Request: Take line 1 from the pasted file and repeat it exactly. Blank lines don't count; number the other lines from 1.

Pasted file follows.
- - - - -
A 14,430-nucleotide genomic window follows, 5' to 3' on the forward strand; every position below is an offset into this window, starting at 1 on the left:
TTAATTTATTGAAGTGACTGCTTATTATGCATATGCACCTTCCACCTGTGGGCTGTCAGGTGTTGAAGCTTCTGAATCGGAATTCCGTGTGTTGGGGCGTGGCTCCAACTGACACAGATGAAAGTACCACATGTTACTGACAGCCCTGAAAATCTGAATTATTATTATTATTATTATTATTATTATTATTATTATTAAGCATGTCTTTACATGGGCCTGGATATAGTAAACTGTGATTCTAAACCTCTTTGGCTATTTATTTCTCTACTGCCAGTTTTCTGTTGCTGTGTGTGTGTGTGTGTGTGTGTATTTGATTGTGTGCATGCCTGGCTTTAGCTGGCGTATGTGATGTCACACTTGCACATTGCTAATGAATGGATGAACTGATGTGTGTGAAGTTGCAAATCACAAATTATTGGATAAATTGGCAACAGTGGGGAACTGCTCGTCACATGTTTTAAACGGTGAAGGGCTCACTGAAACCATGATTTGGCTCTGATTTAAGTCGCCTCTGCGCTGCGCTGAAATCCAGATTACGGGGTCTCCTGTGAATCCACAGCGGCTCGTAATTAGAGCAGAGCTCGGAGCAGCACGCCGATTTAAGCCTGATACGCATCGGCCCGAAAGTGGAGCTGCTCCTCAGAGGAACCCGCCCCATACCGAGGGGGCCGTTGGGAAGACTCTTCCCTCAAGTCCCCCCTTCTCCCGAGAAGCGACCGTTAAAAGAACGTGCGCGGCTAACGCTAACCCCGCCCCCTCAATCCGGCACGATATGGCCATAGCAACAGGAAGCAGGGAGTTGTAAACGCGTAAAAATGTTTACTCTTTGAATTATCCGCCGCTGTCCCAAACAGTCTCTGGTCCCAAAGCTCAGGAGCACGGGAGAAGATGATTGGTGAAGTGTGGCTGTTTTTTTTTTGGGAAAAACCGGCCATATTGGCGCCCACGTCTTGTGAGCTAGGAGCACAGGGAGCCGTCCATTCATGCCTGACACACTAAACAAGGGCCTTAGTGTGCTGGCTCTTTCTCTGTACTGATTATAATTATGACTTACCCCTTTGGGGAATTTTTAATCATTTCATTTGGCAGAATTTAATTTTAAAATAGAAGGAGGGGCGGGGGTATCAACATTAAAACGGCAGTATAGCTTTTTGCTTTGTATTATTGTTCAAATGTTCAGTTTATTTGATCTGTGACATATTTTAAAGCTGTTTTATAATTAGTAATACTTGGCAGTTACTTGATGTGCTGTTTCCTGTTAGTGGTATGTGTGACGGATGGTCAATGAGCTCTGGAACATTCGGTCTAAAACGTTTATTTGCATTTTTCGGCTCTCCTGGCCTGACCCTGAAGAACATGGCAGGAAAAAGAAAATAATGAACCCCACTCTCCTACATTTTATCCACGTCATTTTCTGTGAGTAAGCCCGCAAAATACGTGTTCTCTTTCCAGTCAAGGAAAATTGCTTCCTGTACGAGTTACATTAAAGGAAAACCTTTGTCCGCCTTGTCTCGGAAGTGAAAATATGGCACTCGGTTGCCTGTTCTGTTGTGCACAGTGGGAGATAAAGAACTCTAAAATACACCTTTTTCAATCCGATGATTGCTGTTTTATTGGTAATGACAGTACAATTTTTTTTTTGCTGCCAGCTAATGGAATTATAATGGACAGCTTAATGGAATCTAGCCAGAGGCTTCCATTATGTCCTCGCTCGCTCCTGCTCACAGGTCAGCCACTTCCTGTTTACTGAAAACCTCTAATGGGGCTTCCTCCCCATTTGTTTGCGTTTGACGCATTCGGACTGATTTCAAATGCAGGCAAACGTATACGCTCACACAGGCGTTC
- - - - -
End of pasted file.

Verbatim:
A 14,430-nucleotide genomic window follows, 5' to 3' on the forward strand; every position below is an offset into this window, starting at 1 on the left: